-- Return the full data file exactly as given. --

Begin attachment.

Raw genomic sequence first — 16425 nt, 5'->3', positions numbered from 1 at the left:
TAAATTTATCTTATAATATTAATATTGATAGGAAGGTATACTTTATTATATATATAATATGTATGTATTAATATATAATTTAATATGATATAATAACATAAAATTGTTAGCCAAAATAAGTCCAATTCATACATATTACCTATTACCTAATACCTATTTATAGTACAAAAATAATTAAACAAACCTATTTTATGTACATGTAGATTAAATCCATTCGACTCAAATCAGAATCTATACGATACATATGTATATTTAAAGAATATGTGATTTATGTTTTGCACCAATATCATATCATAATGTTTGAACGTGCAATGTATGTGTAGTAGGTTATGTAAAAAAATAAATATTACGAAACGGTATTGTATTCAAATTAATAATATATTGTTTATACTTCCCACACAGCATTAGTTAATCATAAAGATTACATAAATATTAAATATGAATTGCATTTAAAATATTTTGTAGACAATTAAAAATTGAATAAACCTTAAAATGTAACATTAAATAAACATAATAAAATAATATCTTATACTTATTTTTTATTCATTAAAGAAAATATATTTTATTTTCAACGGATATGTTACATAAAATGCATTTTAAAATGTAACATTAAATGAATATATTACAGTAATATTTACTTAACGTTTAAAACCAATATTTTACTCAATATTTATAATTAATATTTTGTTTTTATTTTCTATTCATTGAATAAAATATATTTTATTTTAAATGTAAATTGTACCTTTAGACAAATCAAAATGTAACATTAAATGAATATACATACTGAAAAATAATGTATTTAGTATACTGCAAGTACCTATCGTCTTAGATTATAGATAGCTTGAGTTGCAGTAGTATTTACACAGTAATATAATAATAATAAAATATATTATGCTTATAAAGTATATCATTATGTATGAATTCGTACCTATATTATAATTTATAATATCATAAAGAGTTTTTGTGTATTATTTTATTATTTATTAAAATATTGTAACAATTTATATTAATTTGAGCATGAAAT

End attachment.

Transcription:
Raw genomic sequence first — 16425 nt, 5'->3', positions numbered from 1 at the left:
TAAATTTATCTTATAATATTAATATTGATAGGAAGGTATACTTTATTATATATATAATATGTATGTATTAATATATAATTTAATATGATATAATAACATAAAATTGTTAGCCAAAATAAGTCCAATTCATACATATTACCTATTACCTAATACCTATTTATAGTACAAAAATAATTAAACAAACCTATTTTATGTACATGTAGATTAAATCCATTCGACTCAAATCAGAATCTATACGATACATATGTATATTTAAAGAATATGTGATTTATGTTTTGCACCAATATCATATCATAATGTTTGAACGTGCAATGTATGTGTAGTAGGTTATGTAAAAAAATAAATATTACGAAACGGTATTGTATTCAAATTAATAATATATTGTTTATACTTCCCACACAGCATTAGTTAATCATAAAGATTACATAAATATTAAATATGAATTGCATTTAAAATATTTTGTAGACAATTAAAAATTGAATAAACCTTAAAATGTAACATTAAATAAACATAATAAAATAATATCTTATACTTATTTTTTATTCATTAAAGAAAATATATTTTATTTTCAACGGATATGTTACATAAAATGCATTTTAAAATGTAACATTAAATGAATATATTACAGTAATATTTACTTAACGTTTAAAACCAATATTTTACTCAATATTTATAATTAATATTTTGTTTTTATTTTCTATTCATTGAATAAAATATATTTTATTTTAAATGTAAATTGTACCTTTAGACAAATCAAAATGTAACATTAAATGAATATACATACTGAAAAATAATGTATTTAGTATACTGCAAGTACCTATCGTCTTAGATTATAGATAGCTTGAGTTGCAGTAGTATTTACACAGTAATATAATAATAATAAAATATATTATGCTTATAAAGTATATCATTATGTATGAATTCGTACCTATATTATAATTTATAATATCATAAAGAGTTTTTGTGTATTATTTTATTATTTATTAAAATATTGTAACAATTTATATTAATTTGAGCATGAAAT